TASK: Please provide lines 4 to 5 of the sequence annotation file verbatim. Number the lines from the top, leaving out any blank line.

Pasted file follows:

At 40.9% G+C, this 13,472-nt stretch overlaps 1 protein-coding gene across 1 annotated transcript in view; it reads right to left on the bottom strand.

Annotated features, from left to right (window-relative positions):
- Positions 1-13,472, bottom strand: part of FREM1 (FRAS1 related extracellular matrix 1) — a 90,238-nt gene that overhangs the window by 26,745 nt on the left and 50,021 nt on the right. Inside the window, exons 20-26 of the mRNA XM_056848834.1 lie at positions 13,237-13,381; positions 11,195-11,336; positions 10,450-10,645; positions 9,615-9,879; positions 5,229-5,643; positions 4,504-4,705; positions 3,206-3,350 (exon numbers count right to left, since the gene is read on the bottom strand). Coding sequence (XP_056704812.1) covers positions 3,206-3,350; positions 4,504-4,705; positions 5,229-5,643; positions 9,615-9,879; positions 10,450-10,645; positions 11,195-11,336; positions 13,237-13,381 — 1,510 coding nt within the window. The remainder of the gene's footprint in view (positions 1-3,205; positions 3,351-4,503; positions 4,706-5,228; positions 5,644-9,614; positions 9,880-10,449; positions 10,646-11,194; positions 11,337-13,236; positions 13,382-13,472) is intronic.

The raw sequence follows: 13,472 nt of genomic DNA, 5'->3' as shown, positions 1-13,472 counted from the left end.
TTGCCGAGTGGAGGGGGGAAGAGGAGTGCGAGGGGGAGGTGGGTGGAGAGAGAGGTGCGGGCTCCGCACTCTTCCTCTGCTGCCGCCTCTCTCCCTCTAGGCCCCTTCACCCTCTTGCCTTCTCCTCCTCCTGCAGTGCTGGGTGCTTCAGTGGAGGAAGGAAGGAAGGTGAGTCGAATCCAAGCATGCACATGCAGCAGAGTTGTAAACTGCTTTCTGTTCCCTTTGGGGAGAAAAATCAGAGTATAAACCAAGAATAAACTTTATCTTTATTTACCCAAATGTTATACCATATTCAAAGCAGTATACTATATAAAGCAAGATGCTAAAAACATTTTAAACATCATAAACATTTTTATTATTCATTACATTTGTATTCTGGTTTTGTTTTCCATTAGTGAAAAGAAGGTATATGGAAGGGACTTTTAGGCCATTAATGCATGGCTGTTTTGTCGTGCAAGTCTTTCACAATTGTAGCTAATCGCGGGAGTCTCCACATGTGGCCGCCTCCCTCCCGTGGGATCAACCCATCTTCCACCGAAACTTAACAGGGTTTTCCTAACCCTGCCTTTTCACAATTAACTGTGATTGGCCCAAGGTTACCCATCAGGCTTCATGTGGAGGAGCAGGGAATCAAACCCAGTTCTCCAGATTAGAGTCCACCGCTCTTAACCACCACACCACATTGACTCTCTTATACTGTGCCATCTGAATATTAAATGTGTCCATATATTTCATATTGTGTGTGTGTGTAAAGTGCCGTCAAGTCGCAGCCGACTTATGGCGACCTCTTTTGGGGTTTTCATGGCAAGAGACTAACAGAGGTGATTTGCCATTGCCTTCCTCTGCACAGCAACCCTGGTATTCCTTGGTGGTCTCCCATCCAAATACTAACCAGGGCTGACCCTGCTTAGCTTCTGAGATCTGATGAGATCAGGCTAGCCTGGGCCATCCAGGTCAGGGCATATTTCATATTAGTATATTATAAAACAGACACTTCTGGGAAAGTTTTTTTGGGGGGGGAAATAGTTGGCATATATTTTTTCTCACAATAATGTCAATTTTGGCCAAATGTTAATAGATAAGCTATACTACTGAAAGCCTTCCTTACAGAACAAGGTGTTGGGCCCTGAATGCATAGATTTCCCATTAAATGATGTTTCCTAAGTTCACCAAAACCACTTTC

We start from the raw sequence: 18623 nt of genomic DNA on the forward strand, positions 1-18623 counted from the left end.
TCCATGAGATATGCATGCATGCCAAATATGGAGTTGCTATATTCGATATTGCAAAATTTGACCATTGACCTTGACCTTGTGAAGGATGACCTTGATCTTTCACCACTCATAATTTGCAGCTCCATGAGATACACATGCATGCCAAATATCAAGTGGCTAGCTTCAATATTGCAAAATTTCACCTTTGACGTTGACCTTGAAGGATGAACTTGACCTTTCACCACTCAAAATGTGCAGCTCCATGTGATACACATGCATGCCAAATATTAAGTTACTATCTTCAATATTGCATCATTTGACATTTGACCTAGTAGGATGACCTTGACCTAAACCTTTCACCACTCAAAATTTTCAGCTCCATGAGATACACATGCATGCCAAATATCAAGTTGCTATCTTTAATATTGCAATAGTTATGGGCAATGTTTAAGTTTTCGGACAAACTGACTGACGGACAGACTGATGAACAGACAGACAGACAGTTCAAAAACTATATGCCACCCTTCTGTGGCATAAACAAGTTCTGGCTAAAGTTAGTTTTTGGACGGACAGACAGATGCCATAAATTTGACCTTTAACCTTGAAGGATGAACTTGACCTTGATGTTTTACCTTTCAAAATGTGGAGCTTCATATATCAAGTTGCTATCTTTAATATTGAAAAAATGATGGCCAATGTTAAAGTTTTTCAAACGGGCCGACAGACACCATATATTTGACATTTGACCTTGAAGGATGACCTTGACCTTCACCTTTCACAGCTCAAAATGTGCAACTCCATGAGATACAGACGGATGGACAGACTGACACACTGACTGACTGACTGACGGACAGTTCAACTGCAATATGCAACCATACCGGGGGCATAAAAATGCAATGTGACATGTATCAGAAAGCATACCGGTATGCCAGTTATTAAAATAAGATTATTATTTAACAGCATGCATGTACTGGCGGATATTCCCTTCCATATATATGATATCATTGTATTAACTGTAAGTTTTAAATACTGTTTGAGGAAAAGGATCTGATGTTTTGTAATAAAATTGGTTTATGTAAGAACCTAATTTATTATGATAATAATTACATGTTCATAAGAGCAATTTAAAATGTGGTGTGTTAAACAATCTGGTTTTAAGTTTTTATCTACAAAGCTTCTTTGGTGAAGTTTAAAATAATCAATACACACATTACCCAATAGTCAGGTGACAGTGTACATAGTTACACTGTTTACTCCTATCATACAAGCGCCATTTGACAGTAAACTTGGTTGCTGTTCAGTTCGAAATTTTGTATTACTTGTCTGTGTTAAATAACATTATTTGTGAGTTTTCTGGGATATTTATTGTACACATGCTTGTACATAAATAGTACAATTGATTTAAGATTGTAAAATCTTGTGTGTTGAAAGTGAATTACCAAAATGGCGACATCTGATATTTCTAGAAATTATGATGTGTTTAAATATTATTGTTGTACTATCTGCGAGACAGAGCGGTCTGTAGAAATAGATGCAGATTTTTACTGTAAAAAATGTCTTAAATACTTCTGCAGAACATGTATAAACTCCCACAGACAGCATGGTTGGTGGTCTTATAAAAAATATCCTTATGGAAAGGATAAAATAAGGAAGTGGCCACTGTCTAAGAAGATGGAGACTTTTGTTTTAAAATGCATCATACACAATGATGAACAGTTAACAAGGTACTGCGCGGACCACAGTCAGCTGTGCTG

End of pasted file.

The raw sequence follows: 13,472 nt of genomic DNA, 5'->3' as shown, positions 1-13,472 counted from the left end.
TTGCCGAGTGGAGGGGGGAAGAGGAGTGCGAGGGGGAGGTGGGTGGAGAGAGAGGTGCGGGCTCCGCACTCTTCCTCTGCTGCCGCCTCTCTCCCTCTAGGCCCCTTCACCCTCTTGCCTTCTCCTCCTCCTGCAGTGCTGGGTGCTTCAGTGGAGGAAGGAAGGAAGGTGAGTCGAATCCAAGCATGCACATGCAGCAGAGTTGTAAACTGCTTTCTGTTCCCTTTGGGGAGAAAAATCAGAGTATAAACCAAGAATAAACTTTATCTTTATTTACCCAAATGTTATACCATATTCAAAGCAGTATACTATATAAAGCAAGATGCTAAAAACATTTTAAACATCATAAACATTTTTATTATTCATTACATTTGTATTCTGGTTTTGTTTTCCATTAGTGAAAAGAAGGTATATGGAAGGGACTTTTAGGCCATTAATGCATGGCTGTTTTGTCGTGCAAGTCTTTCACAATTGTAGCTAATCGCGGGAGTCTCCACATGTGGCCGCCTCCCTCCCGTGGGATCAACCCATCTTCCACCGAAACTTAACAGGGTTTTCCTAACCCTGCCTTTTCACAATTAACTGTGATTGGCCCAAGGTTACCCATCAGGCTTCATGTGGAGGAGCAGGGAATCAAACCCAGTTCTCCAGATTAGAGTCCACCGCTCTTAACCACCACACCACATTGACTCTCTTATACTGTGCCATCTGAATATTAAATGTGTCCATATATTTCATATTGTGTGTGTGTGTAAAGTGCCGTCAAGTCGCAGCCGACTTATGGCGACCTCTTTTGGGGTTTTCATGGCAAGAGACTAACAGAGGTGATTTGCCATTGCCTTCCTCTGCACAGCAACCCTGGTATTCCTTGGTGGTCTCCCATCCAAATACTAACCAGGGCTGACCCTGCTTAGCTTCTGAGATCTGATGAGATCAGGCTAGCCTGGGCCATCCAGGTCAGGGCATATTTCATATTAGTATATTATAAAACAGACACTTCTGGGAAAGTTTTTTTGGGGGGGGAAATAGTTGGCATATATTTTTTCTCACAATAATGTCAATTTTGGCCAAATGTTAATAGATAAGCTATACTACTGAAAGCCTTCCTTACAGAACAAGGTGTTGGGCCCTGAATGCATAGATTTCCCATTAAATGATGTTTCCTAAGTTCACCAAAACCACTTTC